• The absurdity is that there are people in the world willing and able to purchase the prints, whether or not they believe they’ve purchased art. Several people walked into that gallery, viewed the prints, and decided they were worth $90K. Did those people stop to consider the origin of the material? Do they care?

    I disagree with the comment that equates this with covering a song. A musician who covers another musician’s song pays royalties to the composer. I haven’t seen anywhere that Prince is paying a royalty to anyone. In my opinion, that is the source of his dishonesty. A closer analogy would be a musician who samples a phrase or hook from someone else’s song and uses it in his own composition. But he still pays for the use of that sample.

    I agree with the comment that the prints need to be viewed in context. Prince created a new context for the images and captions by printing them and hanging them on a wall. His context is his contribution to the work, and it is valid. Is his context worth $90K? Not to me, but apparently it is to someone. Furthermore, the nice thing to do would be to compensate the original artist. The context belongs to Prince, but the content belongs to someone else. Including their name is insufficient. Clearly Prince is not interested in what is nice or fair if the law allows him to operate this way. But it raises an interesting question: is art content or context? Both? To what degree, and who gets credit?

    But again, I believe the onus in this case is on those who bought the prints. I’d like to hear their point of view.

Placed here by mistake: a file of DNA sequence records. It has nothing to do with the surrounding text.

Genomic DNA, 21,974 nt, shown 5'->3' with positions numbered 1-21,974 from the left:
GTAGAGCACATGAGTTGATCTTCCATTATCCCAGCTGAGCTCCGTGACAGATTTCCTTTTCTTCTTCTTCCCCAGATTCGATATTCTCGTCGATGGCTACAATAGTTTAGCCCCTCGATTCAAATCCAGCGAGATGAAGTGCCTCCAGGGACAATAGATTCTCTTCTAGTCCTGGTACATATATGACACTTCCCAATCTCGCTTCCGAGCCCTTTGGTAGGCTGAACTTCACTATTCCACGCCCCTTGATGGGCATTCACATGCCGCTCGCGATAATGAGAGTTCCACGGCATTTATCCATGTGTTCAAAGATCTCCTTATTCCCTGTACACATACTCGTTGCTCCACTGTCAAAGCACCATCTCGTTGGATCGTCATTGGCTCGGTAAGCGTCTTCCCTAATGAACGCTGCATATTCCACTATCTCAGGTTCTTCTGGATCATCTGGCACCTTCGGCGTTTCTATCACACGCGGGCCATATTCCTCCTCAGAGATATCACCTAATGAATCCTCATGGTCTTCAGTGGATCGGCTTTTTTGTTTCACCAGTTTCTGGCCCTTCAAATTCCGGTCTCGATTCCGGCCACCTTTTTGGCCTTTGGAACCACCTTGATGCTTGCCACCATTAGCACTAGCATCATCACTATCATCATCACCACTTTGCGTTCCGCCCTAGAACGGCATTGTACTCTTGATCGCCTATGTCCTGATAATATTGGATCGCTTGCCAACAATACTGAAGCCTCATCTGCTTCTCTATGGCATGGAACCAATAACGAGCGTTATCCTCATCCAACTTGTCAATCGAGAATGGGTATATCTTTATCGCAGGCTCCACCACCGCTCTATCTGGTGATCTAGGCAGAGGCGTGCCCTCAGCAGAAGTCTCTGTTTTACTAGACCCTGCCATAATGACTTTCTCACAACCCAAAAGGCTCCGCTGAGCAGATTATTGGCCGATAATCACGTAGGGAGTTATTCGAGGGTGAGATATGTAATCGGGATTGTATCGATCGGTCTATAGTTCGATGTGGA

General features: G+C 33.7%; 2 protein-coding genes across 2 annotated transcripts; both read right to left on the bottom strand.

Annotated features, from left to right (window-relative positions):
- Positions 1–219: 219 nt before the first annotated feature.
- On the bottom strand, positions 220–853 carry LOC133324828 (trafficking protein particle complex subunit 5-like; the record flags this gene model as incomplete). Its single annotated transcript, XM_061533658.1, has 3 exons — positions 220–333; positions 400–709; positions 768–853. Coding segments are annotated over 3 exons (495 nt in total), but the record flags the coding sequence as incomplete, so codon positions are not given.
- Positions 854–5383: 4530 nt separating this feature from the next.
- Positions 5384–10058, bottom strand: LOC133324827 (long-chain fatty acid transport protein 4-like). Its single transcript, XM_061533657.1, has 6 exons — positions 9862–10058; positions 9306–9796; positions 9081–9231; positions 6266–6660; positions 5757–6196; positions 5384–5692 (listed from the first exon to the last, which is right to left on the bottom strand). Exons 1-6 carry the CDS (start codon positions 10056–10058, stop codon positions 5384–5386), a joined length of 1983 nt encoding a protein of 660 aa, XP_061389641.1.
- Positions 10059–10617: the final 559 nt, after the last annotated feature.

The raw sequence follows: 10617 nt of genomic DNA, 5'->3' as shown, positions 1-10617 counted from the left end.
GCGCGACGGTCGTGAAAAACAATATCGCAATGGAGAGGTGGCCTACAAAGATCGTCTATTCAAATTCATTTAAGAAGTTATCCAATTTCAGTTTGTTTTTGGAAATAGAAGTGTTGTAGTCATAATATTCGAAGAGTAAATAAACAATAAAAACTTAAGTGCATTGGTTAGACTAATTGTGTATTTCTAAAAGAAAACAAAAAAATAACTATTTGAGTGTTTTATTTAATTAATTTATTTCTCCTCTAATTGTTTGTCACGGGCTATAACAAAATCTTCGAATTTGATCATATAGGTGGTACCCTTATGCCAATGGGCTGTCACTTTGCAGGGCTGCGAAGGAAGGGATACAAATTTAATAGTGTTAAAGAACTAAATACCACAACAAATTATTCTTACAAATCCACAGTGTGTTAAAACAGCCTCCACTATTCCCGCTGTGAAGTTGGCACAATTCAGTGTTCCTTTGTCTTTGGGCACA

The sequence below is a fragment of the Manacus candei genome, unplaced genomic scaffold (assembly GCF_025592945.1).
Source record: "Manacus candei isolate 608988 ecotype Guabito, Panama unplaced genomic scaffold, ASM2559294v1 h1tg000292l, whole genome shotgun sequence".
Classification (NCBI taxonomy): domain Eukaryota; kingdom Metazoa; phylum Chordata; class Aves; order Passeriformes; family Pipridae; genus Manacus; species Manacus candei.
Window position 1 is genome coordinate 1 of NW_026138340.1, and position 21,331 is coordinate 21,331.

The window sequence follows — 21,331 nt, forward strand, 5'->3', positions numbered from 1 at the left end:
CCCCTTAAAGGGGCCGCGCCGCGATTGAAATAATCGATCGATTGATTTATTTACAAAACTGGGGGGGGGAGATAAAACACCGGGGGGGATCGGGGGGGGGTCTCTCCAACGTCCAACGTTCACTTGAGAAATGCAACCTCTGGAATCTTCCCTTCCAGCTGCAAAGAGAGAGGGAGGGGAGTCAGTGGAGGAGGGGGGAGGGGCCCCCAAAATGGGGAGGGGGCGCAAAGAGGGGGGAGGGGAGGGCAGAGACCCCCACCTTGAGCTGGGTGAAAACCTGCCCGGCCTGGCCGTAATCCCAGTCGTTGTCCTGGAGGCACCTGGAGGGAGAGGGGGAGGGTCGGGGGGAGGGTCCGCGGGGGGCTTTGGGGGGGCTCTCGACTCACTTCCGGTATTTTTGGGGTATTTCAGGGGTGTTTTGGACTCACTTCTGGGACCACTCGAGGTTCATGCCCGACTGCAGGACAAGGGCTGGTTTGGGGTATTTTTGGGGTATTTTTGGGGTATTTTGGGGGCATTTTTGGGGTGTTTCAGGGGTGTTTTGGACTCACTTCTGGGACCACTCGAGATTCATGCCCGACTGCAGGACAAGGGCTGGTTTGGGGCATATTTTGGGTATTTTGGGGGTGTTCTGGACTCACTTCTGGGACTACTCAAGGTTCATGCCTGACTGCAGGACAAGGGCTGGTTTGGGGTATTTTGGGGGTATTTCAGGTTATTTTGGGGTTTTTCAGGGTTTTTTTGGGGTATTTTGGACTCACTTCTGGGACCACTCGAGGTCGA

• As for the art buyer:
      I know and have known several very wealthy individuals, and I can say from their point of view:
      Most people who buy art at this level (I’m talking the $90k/per level, not the I feel like supporting a lazy thief level) do so as an investment, speculating that the piece will gain in monetary value. Wealthy individuals think differently in terms of buying stuff… either it will help a tax write-off or as in this case, it will gain in value. (that’s probably a large part of why they’re wealthy..) That there is controversy and lots of commenting on the piece (and artist..) will only help Prince’s bottom line. Sadly someone is making bank on our outrage, and Capitalism is at work.
      That’s why we need rules and regulations… when certain folk smell money, theres a stampede that heppens… and it’s ALWAYS the little guy who ends up under-foot.

  • Having the RAW image is the same as having a copyright through the copyright office, someone forgot to mention this!

    • David Newhoff

      Not with regard to statutory damages, though. It can establish ownership, but without the registration, the owner cannot seek statutory damages.